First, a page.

Tuesday, January 31, 2012
Basics of real estate investment
Start small and stick to the basics, says Ammon Brimhall. Small real estate investors are "not the average everyday investor." They don't have lots of money so are looking for deals to make money today.
They're looking for motivated sellers. This translates itself into a good price or good terms.
To be successful as a small investor you need to look at where you are. How much time do you have to commit? What are your goals and how mauch experience do you have? Do you have the emotional make up to be an investor? And how much money do you bring to the table?
Identify the time you have for your investment business and budget your time appropriately. (To be considered a legitimate business the IRS requires 750 hours a year - 15 hours a week - be spent in the activities of the enterprise.) Keep track of your time, who you call, your mileage and business expenditures. Much of your time can be spent looking for properties and following up. One investor looks at 20 properties a week to find one golden possibilitity. Your job is to create opportunities by calling people.
If you're a good listener and are not afraid to ask, you can learn alot, says Brimhall. "Get them to talk and soak it up!" You can spend a lot of time calling professionals in the real estate and housing field and get a lot of information. Most people are willing to help and share information. Let people in your community know you are investing in real estate. Build a team of contacts which includes realtors, bankers, mortgage brokers, hard and private money lenders, title companies, building inspectors, accountants and lawyers, property managers, tradesmen, and other investors. If you need to know about foundations or termites or mold, call an expert tradesmen. Whenever you have a question, call someone.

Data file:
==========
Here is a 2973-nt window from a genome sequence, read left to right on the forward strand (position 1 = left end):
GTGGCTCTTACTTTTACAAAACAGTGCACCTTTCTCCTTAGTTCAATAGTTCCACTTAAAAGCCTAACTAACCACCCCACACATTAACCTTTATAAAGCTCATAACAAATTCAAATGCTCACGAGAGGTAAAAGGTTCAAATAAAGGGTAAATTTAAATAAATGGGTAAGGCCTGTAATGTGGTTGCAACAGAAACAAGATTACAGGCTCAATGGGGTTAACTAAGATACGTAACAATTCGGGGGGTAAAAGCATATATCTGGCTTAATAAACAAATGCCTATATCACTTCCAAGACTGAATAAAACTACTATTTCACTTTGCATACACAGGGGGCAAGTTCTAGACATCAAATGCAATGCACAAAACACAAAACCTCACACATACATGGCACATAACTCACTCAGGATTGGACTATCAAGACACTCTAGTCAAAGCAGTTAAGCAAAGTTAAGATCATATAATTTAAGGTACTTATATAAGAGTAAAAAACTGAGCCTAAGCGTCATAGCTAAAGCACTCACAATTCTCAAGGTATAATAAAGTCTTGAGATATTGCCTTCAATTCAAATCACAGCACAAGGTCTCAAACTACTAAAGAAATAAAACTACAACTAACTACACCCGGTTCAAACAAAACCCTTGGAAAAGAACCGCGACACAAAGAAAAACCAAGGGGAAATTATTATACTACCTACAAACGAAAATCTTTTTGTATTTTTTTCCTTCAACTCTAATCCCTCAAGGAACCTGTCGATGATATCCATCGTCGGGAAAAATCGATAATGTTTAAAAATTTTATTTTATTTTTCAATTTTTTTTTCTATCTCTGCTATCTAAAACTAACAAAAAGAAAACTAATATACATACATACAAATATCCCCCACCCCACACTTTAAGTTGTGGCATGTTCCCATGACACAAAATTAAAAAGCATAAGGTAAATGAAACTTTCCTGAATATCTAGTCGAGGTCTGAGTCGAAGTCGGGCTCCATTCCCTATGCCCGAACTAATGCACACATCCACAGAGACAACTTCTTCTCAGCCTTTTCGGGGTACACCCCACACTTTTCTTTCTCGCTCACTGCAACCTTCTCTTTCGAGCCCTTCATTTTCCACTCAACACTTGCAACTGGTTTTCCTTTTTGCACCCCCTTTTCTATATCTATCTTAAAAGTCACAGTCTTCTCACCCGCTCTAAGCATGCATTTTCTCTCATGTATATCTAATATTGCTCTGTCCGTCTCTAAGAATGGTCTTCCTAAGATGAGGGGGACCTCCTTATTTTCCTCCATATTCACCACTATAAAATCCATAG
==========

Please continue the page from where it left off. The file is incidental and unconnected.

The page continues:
Establish realistic goals based on your experience. If you're just beginning, you probably won't go into a big commercial venture. Because you have strong values, you will stay clear of shady deals and avoid hurting other people. Learn to treat people with respect.
Control of emotions is important. You need to learn to be calm working under stress. Believe in yourself. Confidence will help you deal with stress.
Money is the last on the list because it is least important. When you find a good deal, the money will find you, says Brimhall.
One problem of new investors is that they are afraid to make offers. Brimhall seldom does complete due diligence before making an offer on an investment. He looks at the numbers to determine its worth and cash flow. He might visit the property. But then he makes an offer. He makes the offer subject to a personal inspection. If a deal is not right, don't be afraid to walk away from it, he says.